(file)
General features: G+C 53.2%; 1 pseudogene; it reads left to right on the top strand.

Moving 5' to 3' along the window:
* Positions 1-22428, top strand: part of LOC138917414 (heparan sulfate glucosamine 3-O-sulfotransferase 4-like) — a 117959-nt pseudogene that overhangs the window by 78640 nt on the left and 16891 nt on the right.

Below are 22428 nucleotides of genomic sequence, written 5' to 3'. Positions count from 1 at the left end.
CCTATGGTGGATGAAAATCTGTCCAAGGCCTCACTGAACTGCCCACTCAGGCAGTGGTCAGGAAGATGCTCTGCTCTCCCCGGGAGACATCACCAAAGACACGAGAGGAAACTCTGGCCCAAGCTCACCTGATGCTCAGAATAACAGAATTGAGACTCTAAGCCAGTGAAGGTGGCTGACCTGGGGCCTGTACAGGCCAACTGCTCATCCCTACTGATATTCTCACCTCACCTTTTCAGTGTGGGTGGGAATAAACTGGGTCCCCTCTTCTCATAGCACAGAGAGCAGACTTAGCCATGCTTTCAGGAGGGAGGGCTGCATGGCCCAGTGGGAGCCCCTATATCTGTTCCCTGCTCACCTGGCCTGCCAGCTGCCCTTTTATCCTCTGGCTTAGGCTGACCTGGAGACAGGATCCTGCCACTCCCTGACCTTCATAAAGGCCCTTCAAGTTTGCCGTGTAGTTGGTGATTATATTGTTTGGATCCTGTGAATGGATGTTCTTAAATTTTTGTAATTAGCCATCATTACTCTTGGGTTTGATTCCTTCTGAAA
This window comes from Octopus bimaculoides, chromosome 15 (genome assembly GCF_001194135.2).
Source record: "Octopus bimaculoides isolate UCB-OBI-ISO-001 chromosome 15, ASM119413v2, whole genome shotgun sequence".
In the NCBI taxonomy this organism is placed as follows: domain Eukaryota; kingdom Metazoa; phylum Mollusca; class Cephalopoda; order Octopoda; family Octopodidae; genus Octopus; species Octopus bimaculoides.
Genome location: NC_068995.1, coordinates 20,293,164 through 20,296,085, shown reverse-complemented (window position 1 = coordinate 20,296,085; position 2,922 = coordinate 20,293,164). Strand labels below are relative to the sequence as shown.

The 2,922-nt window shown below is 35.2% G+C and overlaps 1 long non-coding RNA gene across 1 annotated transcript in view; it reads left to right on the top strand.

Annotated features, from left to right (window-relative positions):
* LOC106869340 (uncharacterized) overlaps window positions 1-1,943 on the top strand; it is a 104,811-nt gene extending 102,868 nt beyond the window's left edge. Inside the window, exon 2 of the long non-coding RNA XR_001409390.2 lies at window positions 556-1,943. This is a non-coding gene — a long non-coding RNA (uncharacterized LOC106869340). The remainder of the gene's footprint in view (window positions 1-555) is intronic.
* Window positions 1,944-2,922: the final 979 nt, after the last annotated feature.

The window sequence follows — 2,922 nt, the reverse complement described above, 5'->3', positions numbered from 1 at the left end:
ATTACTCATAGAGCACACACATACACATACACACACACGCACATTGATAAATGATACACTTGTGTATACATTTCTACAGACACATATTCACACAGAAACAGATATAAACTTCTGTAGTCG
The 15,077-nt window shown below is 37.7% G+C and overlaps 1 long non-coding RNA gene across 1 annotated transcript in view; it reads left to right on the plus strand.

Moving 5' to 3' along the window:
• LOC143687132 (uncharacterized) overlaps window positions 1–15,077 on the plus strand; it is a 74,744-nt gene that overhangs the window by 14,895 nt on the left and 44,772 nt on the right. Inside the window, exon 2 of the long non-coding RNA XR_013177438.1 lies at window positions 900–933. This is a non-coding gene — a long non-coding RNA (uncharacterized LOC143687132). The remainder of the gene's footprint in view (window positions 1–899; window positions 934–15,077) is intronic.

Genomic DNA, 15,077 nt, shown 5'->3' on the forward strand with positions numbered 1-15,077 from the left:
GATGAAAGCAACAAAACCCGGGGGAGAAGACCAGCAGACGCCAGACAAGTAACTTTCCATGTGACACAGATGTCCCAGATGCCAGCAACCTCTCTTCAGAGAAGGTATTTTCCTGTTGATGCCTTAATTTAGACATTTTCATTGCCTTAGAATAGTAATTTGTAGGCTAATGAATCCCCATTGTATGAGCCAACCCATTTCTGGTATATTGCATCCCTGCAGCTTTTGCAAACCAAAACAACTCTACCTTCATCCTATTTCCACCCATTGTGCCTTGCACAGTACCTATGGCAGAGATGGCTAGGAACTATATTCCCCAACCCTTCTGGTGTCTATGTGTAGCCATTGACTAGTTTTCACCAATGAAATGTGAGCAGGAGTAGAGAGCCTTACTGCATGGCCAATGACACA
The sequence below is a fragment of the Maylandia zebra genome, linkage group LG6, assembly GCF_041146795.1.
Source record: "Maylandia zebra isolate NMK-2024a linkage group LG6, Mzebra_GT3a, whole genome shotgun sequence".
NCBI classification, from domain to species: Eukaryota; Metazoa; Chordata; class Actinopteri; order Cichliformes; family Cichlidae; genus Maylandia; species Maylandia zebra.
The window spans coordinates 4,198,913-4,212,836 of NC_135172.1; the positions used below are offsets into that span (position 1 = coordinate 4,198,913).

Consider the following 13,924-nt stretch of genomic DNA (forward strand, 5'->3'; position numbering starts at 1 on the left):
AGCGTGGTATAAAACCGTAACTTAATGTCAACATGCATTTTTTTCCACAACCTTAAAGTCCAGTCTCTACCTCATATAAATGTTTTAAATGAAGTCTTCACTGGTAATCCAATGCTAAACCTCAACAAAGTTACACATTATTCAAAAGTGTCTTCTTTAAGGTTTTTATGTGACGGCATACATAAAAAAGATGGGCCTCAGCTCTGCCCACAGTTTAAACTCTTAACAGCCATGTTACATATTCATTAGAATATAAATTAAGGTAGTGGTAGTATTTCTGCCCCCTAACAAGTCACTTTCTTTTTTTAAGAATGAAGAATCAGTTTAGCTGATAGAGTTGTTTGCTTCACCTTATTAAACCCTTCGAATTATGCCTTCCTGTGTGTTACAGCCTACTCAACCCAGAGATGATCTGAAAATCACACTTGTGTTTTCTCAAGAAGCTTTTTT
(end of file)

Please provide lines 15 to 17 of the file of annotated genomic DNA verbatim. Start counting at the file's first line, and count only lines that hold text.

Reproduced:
ATTACTCATAGAGCACACACATACACATACACACACACGCACATTGATAAATGATACACTTGTGTATACATTTCTACAGACACATATTCACACAGAAACAGATATAAACTTCTGTAGTCG
The 15,077-nt window shown below is 37.7% G+C and overlaps 1 long non-coding RNA gene across 1 annotated transcript in view; it reads left to right on the plus strand.

Moving 5' to 3' along the window: